'Two old men fighting over a Zimmer frame': US can do better than Trump or Biden as president, says Jon Sopel

24 January 2024, 10:02 | Updated: 24 January 2024, 10:10

The News Agents' Jon Sopel says 'we should be scared' about the outcome of the upcoming presidential race

By Kit Heren

America "can do better" than either Donald Trump or Joe Biden as its president, Jon Sopel has said.

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Speaking on LBC's Nick Ferrari at Breakfast after Mr Trump won the New Hampshire primary on Tuesday night, Global's Jon Sopel said the Republican's likely race with Joe Biden for the White House was like "two old men fighting over a Zimmer frame."

Jon added that "the only difference is that this Zimmer frame has a red button on it, which can cause nuclear Armageddon.

"Should we be scared? Yeah, we should be scared that this could be who is leading the free world, as we like to call it."

Mr Trump will be 78 by the time of the November election, while Joe Biden will be weeks away from his 82nd birthday.

Read more: Donald Trump storms to victory in New Hampshire primary: What happens next?

Read more: ‘Who the hell was that imposter?’: Trump blasts sole Republican rival Nikki Haley for ‘hanging around’ after defeat

Trump won the New Hampshire primary
Trump won the New Hampshire primary. Picture: Getty

New Hampshire was the second primary win for Mr Trump in consecutive weeks after he outpaced Ron DeSantis in Iowa.

The former president is the clear favourite to secure the Republican nomination for the election.

Jon, the host of Global's The News Agents USA podcast, said that Mr Trump has "a powerful grip on the Republican Party, adding that he "operates by terror", and "people are frightened" of him.

He added that "senior Republicans who think 'well, maybe I could have a go at it, I just don't want to get in the race'.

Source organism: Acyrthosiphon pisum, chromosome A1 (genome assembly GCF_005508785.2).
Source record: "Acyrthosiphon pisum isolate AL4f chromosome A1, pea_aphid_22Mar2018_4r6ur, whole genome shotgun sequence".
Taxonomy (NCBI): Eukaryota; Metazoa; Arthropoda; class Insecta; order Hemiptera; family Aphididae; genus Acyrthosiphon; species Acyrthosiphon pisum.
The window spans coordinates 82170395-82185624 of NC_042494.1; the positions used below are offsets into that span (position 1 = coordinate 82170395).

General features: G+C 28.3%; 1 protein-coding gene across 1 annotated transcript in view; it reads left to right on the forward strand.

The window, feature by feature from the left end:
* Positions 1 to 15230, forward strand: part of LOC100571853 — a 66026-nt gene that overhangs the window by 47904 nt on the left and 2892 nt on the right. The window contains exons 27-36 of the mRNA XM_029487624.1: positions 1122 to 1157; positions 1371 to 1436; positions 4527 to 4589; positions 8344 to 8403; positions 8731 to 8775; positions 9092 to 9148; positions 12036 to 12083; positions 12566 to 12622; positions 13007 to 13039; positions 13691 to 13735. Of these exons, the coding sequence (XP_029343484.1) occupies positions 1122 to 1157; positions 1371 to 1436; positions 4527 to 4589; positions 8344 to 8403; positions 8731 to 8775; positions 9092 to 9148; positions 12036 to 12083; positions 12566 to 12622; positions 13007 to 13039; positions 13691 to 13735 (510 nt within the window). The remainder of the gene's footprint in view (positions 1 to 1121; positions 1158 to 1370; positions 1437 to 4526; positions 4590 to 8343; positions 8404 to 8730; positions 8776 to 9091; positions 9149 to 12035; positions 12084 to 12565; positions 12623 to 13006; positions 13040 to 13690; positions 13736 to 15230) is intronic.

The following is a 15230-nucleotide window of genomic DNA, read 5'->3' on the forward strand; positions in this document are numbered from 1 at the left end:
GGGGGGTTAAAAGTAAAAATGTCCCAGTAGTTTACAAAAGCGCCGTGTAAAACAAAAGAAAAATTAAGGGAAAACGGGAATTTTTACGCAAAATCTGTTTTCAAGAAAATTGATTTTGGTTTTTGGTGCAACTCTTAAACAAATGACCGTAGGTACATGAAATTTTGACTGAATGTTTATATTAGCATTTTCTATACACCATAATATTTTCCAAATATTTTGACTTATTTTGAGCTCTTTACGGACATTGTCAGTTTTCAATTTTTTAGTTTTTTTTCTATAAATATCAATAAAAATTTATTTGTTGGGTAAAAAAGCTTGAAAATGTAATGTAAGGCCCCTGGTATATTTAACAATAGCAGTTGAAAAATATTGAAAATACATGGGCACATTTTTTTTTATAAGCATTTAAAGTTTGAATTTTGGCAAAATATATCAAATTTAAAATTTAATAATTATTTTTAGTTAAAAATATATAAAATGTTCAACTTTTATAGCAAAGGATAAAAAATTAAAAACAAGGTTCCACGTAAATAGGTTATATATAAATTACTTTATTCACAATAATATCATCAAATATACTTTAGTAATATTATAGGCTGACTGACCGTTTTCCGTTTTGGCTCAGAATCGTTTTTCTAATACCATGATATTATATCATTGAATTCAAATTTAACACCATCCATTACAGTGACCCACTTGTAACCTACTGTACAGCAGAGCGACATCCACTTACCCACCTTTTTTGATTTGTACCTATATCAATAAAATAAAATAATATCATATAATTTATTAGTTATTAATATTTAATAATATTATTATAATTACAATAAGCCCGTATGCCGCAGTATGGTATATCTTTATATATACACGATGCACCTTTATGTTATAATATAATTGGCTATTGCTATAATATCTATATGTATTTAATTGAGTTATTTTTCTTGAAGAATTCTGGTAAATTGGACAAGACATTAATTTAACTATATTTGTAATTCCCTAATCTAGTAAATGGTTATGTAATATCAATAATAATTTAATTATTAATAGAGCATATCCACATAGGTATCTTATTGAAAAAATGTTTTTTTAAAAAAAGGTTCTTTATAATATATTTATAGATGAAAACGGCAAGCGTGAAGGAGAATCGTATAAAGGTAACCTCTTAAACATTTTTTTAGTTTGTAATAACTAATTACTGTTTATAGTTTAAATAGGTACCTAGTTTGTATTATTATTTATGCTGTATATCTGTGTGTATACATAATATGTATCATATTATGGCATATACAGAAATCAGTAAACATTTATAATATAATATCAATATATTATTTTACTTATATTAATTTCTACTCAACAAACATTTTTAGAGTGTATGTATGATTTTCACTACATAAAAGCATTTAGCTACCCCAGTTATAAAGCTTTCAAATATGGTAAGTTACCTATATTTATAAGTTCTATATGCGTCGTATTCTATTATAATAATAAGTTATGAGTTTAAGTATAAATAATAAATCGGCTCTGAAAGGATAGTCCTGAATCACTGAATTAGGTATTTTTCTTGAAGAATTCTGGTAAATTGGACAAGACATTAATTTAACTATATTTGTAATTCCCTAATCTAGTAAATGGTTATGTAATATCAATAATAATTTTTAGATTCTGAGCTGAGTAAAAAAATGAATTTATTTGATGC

"And so you've been left with people who aren't that great."

Joe Biden is expected to be the Democrat nominee, although Jon said there was a chance he could drop out later this year.

Joe Biden
Joe Biden. Picture: Getty

Jon, a long-time former US correspondent, said that Mr Biden "thinks and maybe he's right, that if anyone's going to fight Donald Trump, I'm the best-placed to do it. They don't like his vice president Kamala Harris.

"There are a number of other governors and senators who think well, maybe I could have a crack at it.

He added that "there is a remote possibility... that it won't be Trump versus Biden in November, that something will happen.

"I mean, both of them are quite old, both of them are not exactly in the fittest state, both of them have got some pressures on them."

He said, citing a source in Washington, that the only person who could tell Mr Biden to step down was Jill Biden, his wife. "The problem there is Jill Biden really likes being First Lady, so she's not ever so keen for him to step down."

American diplomat tells Nick that a Trump presidency will bring 'uncertainty'

Jon said that the main issue was likely to be voter apathy: "Can I be bothered to vote for either of them?"

He added: "The biggest issue, I think, in the coming election in November, if it is, Biden versus Trump is not going to be so much Biden versus Trump, it's going to be Biden versus the sofa, or Trump versus the sofa."

Mr Trump has been criticised widely for his offensive comments about women, and suffered a down-turn in his female vote share in the 2020 election, which he lost.

Jon said that he expected Mr Trump to choose a woman as his vice-presidential candidate this year, although it was unlikely to be Ms Haley, given his recent criticism of her.

Mr Trump has also come under fire for his isolationist, 'America-first' attitude - but this is part of his appeal to his base, Jon said.

He told a caller: that America is a "huge country, 3000 miles across. And there is an awful lot of the time that they just want the outside world to go away.

"So when they see things that are happening in Ukraine, in the Middle East, in the Balkans, wherever it happens to be, there is a sizeable chunk of Americans who will always say: 'What has this got to do with me?'"